Moreover, for women higher in psychological entitlement, benevolent sexism legitimizes a self-centric approach to relationships by emphasizing women’s special status within the intimate domain and men’s responsibilities of providing and caring for women. Such care involves everyday chivalrous behaviors, such as paying on a first date and opening doors for women (Sarlet et al., 2012; Viki et al., 2003), to more overarching prescriptions for men’s behavior toward women, such as being ‘‘willing to sacrifice their own well-being’’ to provide for women and to ensure women’s happiness by placing her ‘‘on a pedestal’’ (Ambivalent Sexism Inventory; Glick & Fiske, 1996)…
In contrast to the overt benefits that benevolent sexism promises women, men’s endorsement of benevolent sexism reflects making sacrifices for women by relinquishing power in the relationship domain and providing for and protecting their partners (Glick & Fiske, 1996). Moreover, although benevolent sexism portrays men as ‘‘gallant protectors’’ (Glick & Fiske, 2001), it does not emphasize men’s superiority over women or cast men as deserving of praise and provision.” 3
Judging by the above study we can conclude that women’s expectation of chivalric treatment has altered little over the course of the last 800 years since chivalric responsibilities were first instituted. For example we can take the voices of two women from history who give a traditional voice to the findings of the study; the first is by female author Lucrezia Marinella who in 1600 wrote:
“Women are honored everywhere with the use of ornaments that greatly surpass men’s, as can be observed. It is a marvelous sight in our city to see the wife of a shoemaker or butcher or even a porter all dressed up with gold chains round her neck, with pearls and valuable rings on her fingers, accompanied by a pair of women on either side to assist her and give her a hand, and then, by contrast, to see her husband cutting up meat all soiled with ox’s blood and down at heel, or loaded up like a beast of burden dressed in rough cloth, as porters are. At first it may seem an astonishing anomaly to see the wife dressed like a lady and the husband so basely that he often appears to be her servant or butler, but if we consider the matter properly, we find it reasonable because it is necessary for a woman, even if she is humble and low, to be ornamented in this way because of her natural dignity and excellence, and for the man to be less so, like a servant or beast born to serve her.”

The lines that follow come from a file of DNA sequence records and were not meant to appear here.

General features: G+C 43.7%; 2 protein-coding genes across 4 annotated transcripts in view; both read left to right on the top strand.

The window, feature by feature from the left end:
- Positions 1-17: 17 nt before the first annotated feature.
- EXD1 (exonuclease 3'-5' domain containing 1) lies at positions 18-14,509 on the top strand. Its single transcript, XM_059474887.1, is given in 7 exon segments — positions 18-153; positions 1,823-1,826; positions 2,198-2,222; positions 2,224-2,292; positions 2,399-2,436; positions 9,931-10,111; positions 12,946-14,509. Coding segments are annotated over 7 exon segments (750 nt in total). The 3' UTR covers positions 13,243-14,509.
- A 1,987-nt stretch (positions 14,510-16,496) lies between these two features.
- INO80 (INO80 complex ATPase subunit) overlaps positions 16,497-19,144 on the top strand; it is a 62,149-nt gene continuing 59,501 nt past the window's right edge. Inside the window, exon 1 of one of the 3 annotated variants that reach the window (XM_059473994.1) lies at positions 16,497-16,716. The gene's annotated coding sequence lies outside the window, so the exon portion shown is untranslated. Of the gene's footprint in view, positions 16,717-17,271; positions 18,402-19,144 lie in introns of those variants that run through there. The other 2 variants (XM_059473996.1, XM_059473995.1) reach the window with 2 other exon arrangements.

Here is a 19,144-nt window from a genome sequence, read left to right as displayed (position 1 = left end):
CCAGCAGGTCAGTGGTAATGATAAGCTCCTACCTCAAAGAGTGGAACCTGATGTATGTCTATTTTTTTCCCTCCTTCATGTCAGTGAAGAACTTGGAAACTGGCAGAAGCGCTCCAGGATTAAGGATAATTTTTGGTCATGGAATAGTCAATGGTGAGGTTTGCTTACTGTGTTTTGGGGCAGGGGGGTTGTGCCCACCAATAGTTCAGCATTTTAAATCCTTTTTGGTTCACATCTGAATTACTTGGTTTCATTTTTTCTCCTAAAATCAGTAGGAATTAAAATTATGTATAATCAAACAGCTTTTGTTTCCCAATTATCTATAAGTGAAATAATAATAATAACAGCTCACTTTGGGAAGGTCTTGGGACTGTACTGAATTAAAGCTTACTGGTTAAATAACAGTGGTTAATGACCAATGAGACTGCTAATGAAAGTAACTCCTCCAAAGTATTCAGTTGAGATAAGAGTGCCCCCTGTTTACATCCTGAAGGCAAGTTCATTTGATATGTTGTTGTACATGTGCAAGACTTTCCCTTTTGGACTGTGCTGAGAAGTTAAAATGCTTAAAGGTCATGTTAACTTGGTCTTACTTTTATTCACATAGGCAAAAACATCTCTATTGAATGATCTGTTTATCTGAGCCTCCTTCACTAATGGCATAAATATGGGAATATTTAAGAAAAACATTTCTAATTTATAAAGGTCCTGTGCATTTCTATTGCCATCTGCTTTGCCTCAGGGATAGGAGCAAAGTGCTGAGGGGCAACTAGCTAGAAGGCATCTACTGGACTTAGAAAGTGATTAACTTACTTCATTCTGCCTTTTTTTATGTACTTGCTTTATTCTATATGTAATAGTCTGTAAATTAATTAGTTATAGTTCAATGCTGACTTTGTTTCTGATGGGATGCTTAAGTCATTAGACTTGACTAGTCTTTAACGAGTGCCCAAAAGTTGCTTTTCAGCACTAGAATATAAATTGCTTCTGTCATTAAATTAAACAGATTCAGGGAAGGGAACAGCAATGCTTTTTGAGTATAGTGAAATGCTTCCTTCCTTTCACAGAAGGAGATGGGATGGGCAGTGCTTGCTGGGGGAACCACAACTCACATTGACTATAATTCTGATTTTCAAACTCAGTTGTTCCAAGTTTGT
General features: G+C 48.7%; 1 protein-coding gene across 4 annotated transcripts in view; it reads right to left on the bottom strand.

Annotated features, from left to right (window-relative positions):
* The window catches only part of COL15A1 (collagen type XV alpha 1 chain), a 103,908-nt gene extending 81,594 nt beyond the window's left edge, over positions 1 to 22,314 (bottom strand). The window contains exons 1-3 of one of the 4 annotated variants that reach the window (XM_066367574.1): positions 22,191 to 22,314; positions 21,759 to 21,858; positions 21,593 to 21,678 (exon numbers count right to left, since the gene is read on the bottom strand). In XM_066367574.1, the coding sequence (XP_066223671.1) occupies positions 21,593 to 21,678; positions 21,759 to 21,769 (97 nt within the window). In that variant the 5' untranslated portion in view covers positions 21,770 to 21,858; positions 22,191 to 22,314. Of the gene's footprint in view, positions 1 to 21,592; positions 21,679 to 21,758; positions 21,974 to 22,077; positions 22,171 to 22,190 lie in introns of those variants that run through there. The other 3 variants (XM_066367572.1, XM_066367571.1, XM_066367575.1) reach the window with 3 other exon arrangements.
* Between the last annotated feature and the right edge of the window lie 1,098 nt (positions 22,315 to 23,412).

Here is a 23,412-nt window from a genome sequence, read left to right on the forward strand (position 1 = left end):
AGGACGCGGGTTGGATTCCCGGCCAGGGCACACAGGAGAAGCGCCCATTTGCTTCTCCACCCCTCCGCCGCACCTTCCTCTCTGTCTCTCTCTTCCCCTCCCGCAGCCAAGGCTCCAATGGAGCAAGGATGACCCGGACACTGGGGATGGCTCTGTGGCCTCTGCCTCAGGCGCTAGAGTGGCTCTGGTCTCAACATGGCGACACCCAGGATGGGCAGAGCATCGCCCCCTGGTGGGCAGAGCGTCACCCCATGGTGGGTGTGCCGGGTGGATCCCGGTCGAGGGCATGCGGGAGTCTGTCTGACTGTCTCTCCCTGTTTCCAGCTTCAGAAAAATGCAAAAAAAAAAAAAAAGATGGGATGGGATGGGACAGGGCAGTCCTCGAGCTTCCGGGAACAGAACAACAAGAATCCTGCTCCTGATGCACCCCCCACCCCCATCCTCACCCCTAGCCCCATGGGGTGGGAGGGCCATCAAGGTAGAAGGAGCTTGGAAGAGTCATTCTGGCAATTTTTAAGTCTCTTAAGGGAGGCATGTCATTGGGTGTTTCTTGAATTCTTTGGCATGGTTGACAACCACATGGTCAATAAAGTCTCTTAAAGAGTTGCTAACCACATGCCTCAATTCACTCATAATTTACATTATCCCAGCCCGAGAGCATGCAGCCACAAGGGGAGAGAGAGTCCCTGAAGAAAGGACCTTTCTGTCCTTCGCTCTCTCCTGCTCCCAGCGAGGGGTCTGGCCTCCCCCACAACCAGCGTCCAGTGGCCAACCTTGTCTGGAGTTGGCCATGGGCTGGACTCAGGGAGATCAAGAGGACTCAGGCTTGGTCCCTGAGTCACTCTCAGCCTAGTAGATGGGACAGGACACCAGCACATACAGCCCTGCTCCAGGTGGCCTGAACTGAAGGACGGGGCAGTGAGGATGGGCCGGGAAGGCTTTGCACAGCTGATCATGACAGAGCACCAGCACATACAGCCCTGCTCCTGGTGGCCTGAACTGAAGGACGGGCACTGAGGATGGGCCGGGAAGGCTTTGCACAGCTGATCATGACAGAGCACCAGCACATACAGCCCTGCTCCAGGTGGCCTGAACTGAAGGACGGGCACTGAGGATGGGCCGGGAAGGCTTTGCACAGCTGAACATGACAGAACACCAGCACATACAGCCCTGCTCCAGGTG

Or from another woman Modesta Pozzo who wrote this in 1590:
“For don’t we see that men’s rightful task is to go out to work and wear themselves out trying to accumulate wealth, as though they were our factors or stewards, so that we can remain at home like the lady of the house directing their work and enjoying the profit of their labors? That, if you like, is the reason why men are naturally stronger and more robust than us — they need to be, so they can put up with the hard labor they must endure in our service.